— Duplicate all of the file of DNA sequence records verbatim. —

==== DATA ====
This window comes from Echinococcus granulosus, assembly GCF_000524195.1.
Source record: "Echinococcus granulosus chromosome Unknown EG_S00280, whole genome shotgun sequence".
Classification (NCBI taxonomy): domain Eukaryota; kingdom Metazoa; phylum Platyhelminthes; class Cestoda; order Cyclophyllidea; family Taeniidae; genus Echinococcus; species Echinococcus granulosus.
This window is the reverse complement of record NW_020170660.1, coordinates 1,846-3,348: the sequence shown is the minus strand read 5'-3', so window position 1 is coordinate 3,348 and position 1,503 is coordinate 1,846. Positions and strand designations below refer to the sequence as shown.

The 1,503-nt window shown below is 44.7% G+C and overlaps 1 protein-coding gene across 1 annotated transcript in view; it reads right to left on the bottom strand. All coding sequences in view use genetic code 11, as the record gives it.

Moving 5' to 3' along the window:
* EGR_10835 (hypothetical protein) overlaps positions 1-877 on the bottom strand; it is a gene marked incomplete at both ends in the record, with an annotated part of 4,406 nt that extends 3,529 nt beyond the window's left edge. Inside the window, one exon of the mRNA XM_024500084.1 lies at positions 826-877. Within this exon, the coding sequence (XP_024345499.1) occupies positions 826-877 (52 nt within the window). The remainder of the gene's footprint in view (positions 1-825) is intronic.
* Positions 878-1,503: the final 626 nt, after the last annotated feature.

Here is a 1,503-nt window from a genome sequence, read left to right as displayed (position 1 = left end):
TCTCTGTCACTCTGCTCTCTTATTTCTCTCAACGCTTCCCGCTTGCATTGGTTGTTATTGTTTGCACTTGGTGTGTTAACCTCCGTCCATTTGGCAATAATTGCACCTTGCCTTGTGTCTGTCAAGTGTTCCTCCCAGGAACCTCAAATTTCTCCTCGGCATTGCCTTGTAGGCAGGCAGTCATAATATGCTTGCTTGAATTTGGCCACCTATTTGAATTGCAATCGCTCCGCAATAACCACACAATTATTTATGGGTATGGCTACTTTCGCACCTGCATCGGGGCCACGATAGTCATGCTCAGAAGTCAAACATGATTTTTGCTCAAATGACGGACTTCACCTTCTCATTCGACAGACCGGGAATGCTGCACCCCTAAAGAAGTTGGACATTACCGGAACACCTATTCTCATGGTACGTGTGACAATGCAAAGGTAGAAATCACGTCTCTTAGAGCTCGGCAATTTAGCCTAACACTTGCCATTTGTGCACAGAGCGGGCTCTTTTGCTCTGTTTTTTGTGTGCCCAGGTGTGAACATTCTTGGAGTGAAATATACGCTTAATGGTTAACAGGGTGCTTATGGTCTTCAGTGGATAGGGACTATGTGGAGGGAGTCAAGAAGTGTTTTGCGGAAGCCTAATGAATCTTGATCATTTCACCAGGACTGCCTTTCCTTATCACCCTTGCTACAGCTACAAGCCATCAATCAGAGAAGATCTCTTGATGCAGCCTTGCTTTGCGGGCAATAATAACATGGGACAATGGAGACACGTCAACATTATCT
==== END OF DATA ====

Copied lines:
This window comes from Echinococcus granulosus, assembly GCF_000524195.1.
Source record: "Echinococcus granulosus chromosome Unknown EG_S00280, whole genome shotgun sequence".
Classification (NCBI taxonomy): domain Eukaryota; kingdom Metazoa; phylum Platyhelminthes; class Cestoda; order Cyclophyllidea; family Taeniidae; genus Echinococcus; species Echinococcus granulosus.
This window is the reverse complement of record NW_020170660.1, coordinates 1,846-3,348: the sequence shown is the minus strand read 5'-3', so window position 1 is coordinate 3,348 and position 1,503 is coordinate 1,846. Positions and strand designations below refer to the sequence as shown.

The 1,503-nt window shown below is 44.7% G+C and overlaps 1 protein-coding gene across 1 annotated transcript in view; it reads right to left on the bottom strand. All coding sequences in view use genetic code 11, as the record gives it.

Moving 5' to 3' along the window:
* EGR_10835 (hypothetical protein) overlaps positions 1-877 on the bottom strand; it is a gene marked incomplete at both ends in the record, with an annotated part of 4,406 nt that extends 3,529 nt beyond the window's left edge. Inside the window, one exon of the mRNA XM_024500084.1 lies at positions 826-877. Within this exon, the coding sequence (XP_024345499.1) occupies positions 826-877 (52 nt within the window). The remainder of the gene's footprint in view (positions 1-825) is intronic.
* Positions 878-1,503: the final 626 nt, after the last annotated feature.

Here is a 1,503-nt window from a genome sequence, read left to right as displayed (position 1 = left end):
TCTCTGTCACTCTGCTCTCTTATTTCTCTCAACGCTTCCCGCTTGCATTGGTTGTTATTGTTTGCACTTGGTGTGTTAACCTCCGTCCATTTGGCAATAATTGCACCTTGCCTTGTGTCTGTCAAGTGTTCCTCCCAGGAACCTCAAATTTCTCCTCGGCATTGCCTTGTAGGCAGGCAGTCATAATATGCTTGCTTGAATTTGGCCACCTATTTGAATTGCAATCGCTCCGCAATAACCACACAATTATTTATGGGTATGGCTACTTTCGCACCTGCATCGGGGCCACGATAGTCATGCTCAGAAGTCAAACATGATTTTTGCTCAAATGACGGACTTCACCTTCTCATTCGACAGACCGGGAATGCTGCACCCCTAAAGAAGTTGGACATTACCGGAACACCTATTCTCATGGTACGTGTGACAATGCAAAGGTAGAAATCACGTCTCTTAGAGCTCGGCAATTTAGCCTAACACTTGCCATTTGTGCACAGAGCGGGCTCTTTTGCTCTGTTTTTTGTGTGCCCAGGTGTGAACATTCTTGGAGTGAAATATACGCTTAATGGTTAACAGGGTGCTTATGGTCTTCAGTGGATAGGGACTATGTGGAGGGAGTCAAGAAGTGTTTTGCGGAAGCCTAATGAATCTTGATCATTTCACCAGGACTGCCTTTCCTTATCACCCTTGCTACAGCTACAAGCCATCAATCAGAGAAGATCTCTTGATGCAGCCTTGCTTTGCGGGCAATAATAACATGGGACAATGGAGACACGTCAACATTATCT